Those of you who have been around for a while may recognize the fallacy of the present clam season. After testing the Long Beach Peninsula beach areas for clam populations, it was very evident to biologist Dan Ayres and his crew that the population of juvenile clams was going to be tremendous (13 million juveniles and 4 million adults) on the Peninsula alone. Ayres has always done an excellent job of managing our coastal populations and seasons. My question to Ayres was, "Why did WDFW even open the season so early?"
Talking with diggers it is evident that people are digging 25 to 50 holes or more just to get a decent size limit of clams. Some diggers return the smaller ones to their holes, but most do not. It is against the law but many do not seem to care, especially "out of town folks," some of whom have traveled a long ways and do not intend to be cheated with a small limit of clams. Lot of clams that are two to three inches long can be seen floating in the wash of the surf, providing a banquet for prowling seagulls.
Merchants on the Peninsula are certainly delighted at the throngs of people drawn to the area strictly for the clam season, so yes, it will hurt their businesses if season digs are closed, but what about next year (2011 and 2012)? Will there be a season? Will the clam population be so low that there won't be a season?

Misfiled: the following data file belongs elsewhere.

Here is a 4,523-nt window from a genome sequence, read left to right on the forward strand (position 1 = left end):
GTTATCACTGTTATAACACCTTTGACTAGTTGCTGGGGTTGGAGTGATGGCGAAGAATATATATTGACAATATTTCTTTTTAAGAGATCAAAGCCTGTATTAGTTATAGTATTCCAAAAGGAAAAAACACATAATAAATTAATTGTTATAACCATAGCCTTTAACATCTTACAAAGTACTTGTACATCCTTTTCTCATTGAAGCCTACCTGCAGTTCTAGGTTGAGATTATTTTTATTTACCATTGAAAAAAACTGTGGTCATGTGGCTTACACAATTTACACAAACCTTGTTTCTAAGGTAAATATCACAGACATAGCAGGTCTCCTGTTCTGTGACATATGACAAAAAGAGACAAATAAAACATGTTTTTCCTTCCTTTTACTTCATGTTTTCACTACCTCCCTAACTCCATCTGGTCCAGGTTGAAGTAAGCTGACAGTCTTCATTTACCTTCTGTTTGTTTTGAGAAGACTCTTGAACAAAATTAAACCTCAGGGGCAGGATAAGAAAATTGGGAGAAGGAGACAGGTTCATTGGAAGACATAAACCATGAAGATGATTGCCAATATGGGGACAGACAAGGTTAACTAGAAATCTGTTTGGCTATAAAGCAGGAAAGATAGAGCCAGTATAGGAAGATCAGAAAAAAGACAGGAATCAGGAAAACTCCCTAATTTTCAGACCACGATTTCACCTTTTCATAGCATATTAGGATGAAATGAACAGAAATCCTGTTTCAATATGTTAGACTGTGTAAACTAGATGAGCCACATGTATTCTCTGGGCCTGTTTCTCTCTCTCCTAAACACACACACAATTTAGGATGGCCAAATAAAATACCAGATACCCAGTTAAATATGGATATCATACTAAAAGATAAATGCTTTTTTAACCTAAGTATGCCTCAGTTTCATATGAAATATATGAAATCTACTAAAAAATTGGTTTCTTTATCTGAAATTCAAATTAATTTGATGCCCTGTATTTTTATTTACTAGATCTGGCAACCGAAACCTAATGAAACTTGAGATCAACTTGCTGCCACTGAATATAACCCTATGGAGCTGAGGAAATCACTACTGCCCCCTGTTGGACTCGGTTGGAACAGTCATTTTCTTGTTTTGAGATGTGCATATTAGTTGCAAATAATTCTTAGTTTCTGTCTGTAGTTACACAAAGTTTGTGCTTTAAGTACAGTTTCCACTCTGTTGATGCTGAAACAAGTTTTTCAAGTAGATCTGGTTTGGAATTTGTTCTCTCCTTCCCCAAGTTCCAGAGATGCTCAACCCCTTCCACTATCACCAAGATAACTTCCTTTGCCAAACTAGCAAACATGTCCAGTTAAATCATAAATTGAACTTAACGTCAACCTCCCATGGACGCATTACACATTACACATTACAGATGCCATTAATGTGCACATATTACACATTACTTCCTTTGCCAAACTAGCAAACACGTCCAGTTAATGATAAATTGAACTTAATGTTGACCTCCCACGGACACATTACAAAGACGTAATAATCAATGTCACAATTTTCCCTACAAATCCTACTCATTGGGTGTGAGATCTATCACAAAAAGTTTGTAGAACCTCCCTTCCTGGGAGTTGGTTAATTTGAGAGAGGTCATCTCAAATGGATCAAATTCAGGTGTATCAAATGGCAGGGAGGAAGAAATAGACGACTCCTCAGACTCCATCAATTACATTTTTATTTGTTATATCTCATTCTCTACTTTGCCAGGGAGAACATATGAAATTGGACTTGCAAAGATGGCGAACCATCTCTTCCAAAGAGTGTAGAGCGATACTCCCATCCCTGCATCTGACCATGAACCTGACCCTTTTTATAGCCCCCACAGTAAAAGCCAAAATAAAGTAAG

While writing this article, I called Ayres and he responded to the above questions as follows:
? We have been through these seasons before with many juveniles 13 million and 4 million adults, and have taken notice of the wastage of the small clams by diggers.
? People must be aware of the fact that extra DFW enforcement officers have been assigned and will especially be on the lookout for those diggers not keeping the first 15 clams they dig. It will be a costly fine if they are caught.
? People should also be patient and aware that these clams will grow very quickly in the winter time months. If you are digging in a spot with many small clams, move 100 feet one way or the other, juvenile clams have a tendency to gather as groups.
? Our testing showed that the majority of larger clams are confined to the very north end of the Peninsula - it may get a little crowded, but that's where they are living.
The clam population of the Long Beach Peninsula is a valuable resource that must be protected for the future.
The WDFW is certainly driven to protect the economy of coastal communities but at what price? Wouldn't a comprise be beneficial for all if those diggers who do not want to keep the smaller clams just hold back for a couple of months and let the little guys grow up?
Thanks to Ayres for his quick response. Your thoughts are welcome at (email@example.com).
Ron Malast can be reached at 665-3573 or firstname.lastname@example.org.